Tag : lipase-enzymes
Tag : lipase-enzymes
If protease digests proteins and amylase digests carbohydrates, can you venture a guess as to what lipase digests?
If you guessed fats, you were correct!
Just like amylase breaks down carbs into simpler forms of sugar, lipase breaks down fats into smaller molecules that are known as fatty acids and glycerol. In science jargon, the process is known as hydrolyzing. While pancreas is (mostly) responsible for the production of lipase in your body, the enzyme is actually released into the digestive track when you eat. This is because lipase doesn’t like to wait to get to work — as soon as food enters your digestive track, it likes to assist your body in the breakdown of fats.
Unlike what some people think, your body needs fat to function properly. However, there is a difference between good and bad fats, but since this isn’t a nutrition article we won’t cover them today. What you need to know is this: Making sure that your body is getting an adequate amount of healthy fats is as important as making sure that your body digests fats properly.
It all begins with lipase. Without this enzyme (or with an insufficient amount of it), your body becomes at risk of suffering from an array of digestive problems, including indigestion and heartburn. Yikes, no? Yikes indeed!
However, amylase and protease are not limited to the digestion of proteins and carbohydrates. It comes as no surprise to learn, therefore, that neither is lipase limited to the digestion of fats. Here is a short list of benefits associated with this enzyme:
Should you supplement with lipase enzymes?
As we said above, making sure that your body is properly able to digest fats is nearly as important (if not more important) as making sure that your body gets enough fat. Since lipase production slows down as you age and since certain conditions can affect the production of this enzyme, some people are absolutely required to supplement with lipase enzymes.
The question remains, though. Should you supplement with lipase enzymes? We see no reason why you shouldn’t. However, as is the case with most enzyme supplements out there, be aware of the safety concerns associated with lipase supplements. For the most part, they are safe to consume, but do check up with your doctor before making a decision that could affect you negatively. You never know when supplements may interfere with prescription medications!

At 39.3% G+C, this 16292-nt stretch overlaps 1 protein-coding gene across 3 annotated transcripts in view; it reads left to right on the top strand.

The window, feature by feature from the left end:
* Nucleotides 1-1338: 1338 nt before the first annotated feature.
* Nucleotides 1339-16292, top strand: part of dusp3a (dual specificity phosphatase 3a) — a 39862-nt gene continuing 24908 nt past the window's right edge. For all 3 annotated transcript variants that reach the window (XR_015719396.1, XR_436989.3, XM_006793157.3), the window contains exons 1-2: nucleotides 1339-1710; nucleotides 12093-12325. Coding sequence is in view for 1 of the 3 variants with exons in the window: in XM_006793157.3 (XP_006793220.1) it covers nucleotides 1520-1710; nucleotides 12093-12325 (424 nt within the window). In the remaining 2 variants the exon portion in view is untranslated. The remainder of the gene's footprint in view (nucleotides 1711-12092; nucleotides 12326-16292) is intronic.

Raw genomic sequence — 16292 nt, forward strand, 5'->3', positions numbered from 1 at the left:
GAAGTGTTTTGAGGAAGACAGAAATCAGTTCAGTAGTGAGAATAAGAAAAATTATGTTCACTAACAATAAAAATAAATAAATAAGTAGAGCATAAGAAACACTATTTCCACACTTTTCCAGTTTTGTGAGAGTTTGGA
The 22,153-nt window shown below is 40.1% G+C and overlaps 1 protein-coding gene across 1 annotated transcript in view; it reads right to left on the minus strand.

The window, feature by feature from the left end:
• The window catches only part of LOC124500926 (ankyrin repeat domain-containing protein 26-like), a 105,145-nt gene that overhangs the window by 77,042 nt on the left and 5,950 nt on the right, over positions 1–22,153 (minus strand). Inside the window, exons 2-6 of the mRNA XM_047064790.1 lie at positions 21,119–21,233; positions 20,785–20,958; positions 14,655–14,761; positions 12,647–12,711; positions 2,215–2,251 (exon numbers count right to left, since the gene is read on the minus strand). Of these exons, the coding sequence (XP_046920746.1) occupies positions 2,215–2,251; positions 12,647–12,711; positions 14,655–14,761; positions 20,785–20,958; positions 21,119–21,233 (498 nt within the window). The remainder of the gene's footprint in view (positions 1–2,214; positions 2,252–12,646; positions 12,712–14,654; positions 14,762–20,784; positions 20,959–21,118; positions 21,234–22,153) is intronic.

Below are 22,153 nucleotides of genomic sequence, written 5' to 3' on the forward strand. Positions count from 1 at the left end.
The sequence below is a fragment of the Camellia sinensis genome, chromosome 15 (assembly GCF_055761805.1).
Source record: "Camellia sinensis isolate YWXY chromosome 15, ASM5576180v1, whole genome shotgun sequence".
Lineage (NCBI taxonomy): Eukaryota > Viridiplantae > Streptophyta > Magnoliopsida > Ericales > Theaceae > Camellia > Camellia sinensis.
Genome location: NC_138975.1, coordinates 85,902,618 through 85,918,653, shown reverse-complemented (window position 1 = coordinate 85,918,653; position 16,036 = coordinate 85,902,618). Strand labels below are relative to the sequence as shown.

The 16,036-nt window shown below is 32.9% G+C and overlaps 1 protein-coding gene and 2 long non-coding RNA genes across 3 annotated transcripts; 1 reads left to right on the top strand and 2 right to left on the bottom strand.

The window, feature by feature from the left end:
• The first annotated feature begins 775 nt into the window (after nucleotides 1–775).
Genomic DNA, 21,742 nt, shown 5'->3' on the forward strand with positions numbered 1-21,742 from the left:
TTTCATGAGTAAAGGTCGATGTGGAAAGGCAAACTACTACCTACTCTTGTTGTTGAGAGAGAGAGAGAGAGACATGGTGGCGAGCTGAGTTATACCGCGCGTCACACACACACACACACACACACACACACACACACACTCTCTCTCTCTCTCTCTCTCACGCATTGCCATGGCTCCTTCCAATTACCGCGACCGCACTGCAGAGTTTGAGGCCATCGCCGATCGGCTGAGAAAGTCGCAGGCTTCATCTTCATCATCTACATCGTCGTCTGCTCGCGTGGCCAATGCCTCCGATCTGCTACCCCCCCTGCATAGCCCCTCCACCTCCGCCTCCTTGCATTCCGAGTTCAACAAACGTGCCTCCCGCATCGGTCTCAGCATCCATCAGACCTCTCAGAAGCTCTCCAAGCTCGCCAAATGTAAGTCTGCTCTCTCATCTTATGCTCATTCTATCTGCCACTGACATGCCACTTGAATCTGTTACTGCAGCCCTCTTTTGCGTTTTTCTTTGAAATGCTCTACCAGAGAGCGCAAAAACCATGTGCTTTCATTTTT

You now you know that proteolytic enzymes break down proteins into amino acids and peptide fractions. But what do lipase enzymes break down? And how do they differ from systemic enzymes? This article will answer both of these questions—assuming that you haven’t already guessed the answers to these questions correctly!
What Are Lipase Enzymes?
Like their sister enzymes, lipase enzymes break down something into smaller somethings that your body can then absorb for the purpose of survival.
Here’s a quick nutrition lesson for you: There exist 3 main macronutrients that perform essential roles in the human body. The 3 of them are: Proteins, carbohydrates and fats.
In the previous article you learned that proteolytic enzymes break down one of these macronutrients (proteins) into amino acids and peptide fractions. Knowing this, you can now deduce that lipase enzymes break down either fats or carbohydrates (yes, those most dreaded carbs) into smaller somethings that your body needs for survival.
If you guessed fats, you were right. Lipase enzymes break down fats into fatty acids and glycerol. Once again, this is an overly simplified explanation of what lipase enzymes do, but this is pretty much all that you need to know about them right now. (If you want to learn more about lipase enzymes, plenty of awesome resources are available online.)
With that being said, how do lipase enzymes differ from systemic enzymes? As you will soon find out (or as you might already know)—they differ a lot.
What Are Systemic Enzymes?
Systemic enzymes, unlike lipase enzymes, are not produced in the body and can only be supplemented. In other words, they originate from non-human sources. An example of this is serrapeptase which is derived from silkworms.
Systemic enzymes and proteolytic enzymes don’t share many things in common, and they don’t share many things in common with lipase enzymes either. As our later articles will explain in more details, systemic enzymes are used to alleviate a number of health conditions—many of which plague millions of people on a daily basis.
If you too suffer from joint pain, allergies, inflammation or a weak immune system (among other things) then we encourage you to keep reading about the benefits of systemic enzymes.